Thursday, 22 February 2018

Putting the faith of Abraham to the test.


The Second Sunday 
in Lent
Year B
Romans 4:13-25

Do things happen the way that they must? Must things be the way they are? We are used to seeking out necessary causes for things.  What are the necessary causes of bad things?  How might we ferret out and neutralize those necessary causes to prevent bad things from happening?  What are the necessary causes of good things?  How can we recreate those to make sure that more good things happen? 

Give us some control, at least. 

We would avoid magical explanations.   Believing in magic risks bringing us back to a world of leeches, gnomes and fairies.  We had centuries of that.  We’ve had a belly full, in fact.

Faith remains the opposite of certainty for many of the people we know.  We know people who are stuck and can’t move forward.  We may feel that way ourselves.  Faith is a hard case to argue to poor people or unfortunate people or excluded people or condemned people who would like nothing more than a certain path forward or, at least, a damned good reason to put up with the way the chips have fallen. 

It’s what Saint Paul does, though.  He says that the best thing – the only thing – we have in hand is this diaphanous, invisible thing called faith and that it holds the key to what our lives will look like.  Faith in God has gotten people up from where they’ve fallen, it has brought them to where they have no necessary right to be.  It builds community where there should be enmity between factions.  It removes condemnation.  It sets us among the saints.  It's a thing.

Paul begins with a bit of history.  "Abraham", he says, "is the father of us all".  It might not be clear to every modern reader the extent to which these are fighting words.  There are some who were listening to St Paul, or reading the letters which he wrote, who would have said:

I am part of the family of Abraham because of my name, my lineage and my childhood religion.  This man or woman sitting next to me here on the park bench, however, is not of the family, because this person is a Greek or a barbarian.  I am a Jew.   I am necessarily one of Abraham’s children.  I am a son or daughter of Abraham because I must be.  I was born to it.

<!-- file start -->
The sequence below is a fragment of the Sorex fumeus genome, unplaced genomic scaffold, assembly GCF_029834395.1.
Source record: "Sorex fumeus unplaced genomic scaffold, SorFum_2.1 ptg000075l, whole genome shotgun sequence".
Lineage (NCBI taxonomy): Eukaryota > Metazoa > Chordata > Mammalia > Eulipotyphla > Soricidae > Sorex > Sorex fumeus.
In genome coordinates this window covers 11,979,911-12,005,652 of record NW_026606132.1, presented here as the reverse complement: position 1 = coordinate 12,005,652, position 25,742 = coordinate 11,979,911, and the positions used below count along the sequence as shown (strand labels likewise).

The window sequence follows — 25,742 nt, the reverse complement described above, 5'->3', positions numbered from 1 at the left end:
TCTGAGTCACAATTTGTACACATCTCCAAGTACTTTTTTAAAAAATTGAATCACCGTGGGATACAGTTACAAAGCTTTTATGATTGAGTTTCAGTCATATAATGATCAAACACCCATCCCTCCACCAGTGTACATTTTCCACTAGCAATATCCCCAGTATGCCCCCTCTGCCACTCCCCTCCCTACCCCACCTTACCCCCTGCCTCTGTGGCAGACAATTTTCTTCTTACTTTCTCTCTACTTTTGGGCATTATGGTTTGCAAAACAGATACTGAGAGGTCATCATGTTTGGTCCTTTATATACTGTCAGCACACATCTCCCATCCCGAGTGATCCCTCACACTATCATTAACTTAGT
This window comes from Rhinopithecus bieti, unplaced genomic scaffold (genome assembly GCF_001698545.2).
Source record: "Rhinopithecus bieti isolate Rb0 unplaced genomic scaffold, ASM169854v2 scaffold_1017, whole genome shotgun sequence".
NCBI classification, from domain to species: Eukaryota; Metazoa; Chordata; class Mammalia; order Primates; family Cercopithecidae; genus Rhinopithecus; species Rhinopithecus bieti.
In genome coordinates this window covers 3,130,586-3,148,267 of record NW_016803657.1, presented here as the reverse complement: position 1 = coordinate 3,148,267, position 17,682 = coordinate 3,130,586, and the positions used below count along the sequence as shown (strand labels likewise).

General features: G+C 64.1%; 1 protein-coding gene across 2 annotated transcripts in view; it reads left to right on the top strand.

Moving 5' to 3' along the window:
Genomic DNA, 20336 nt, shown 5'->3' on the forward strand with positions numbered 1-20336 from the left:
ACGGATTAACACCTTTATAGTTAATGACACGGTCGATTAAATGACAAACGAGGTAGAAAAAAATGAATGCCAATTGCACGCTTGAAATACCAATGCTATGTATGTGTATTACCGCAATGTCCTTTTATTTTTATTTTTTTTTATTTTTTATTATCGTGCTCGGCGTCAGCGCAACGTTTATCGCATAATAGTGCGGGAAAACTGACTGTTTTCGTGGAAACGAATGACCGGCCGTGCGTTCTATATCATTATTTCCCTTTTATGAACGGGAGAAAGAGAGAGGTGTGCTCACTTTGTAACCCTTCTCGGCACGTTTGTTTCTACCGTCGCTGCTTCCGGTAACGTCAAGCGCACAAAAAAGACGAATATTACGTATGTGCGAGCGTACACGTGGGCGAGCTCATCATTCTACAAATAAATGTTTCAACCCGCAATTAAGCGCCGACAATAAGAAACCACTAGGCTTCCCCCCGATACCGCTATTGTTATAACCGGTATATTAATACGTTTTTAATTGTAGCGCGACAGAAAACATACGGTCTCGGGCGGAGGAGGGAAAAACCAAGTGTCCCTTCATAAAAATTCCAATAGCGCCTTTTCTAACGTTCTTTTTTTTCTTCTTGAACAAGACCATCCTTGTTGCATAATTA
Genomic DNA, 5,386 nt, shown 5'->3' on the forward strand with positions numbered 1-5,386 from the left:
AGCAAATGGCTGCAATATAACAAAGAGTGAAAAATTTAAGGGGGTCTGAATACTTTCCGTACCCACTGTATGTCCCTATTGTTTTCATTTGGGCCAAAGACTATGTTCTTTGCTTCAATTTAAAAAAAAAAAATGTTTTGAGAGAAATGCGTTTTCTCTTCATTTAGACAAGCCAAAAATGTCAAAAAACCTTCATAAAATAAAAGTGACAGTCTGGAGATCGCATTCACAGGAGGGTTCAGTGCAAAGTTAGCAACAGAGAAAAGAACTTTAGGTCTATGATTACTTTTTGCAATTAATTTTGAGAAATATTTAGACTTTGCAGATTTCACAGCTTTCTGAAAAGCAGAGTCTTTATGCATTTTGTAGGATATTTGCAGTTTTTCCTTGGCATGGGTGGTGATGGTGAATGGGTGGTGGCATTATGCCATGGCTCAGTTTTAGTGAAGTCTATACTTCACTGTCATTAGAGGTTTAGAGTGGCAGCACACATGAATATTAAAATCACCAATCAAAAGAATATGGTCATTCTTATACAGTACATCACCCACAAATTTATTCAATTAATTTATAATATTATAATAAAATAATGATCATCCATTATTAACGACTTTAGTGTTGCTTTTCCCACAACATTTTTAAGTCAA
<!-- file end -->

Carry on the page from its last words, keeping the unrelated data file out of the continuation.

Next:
Paul throws a wrench into this implied necessity:  things are not the way they must be - they are the way they could be when men and women believe that God will do what he says he will do.  

We are all children of Abraham when we do what Abraham did which was:

·        to hear what God promised,
·        to take stock of his own inability to perform that promise on God’s behalf, and
·        to believe that God would, himself, accomplish what he promised.

We are being asked to believe  - to believe that we can be a part of God’s family and can find a place in his Kingdom in spite of who we know ourselves, in our weakness, our exclusion and our sinfulness, to be.  And there is abundant evidence in the family of faith that the barriers begin to drop, not when the conditions become optimal again, but that life regains its fluidity 

because God has promised 
and the human person has taken the risk of believing again.

Believe it?  Put it to the test.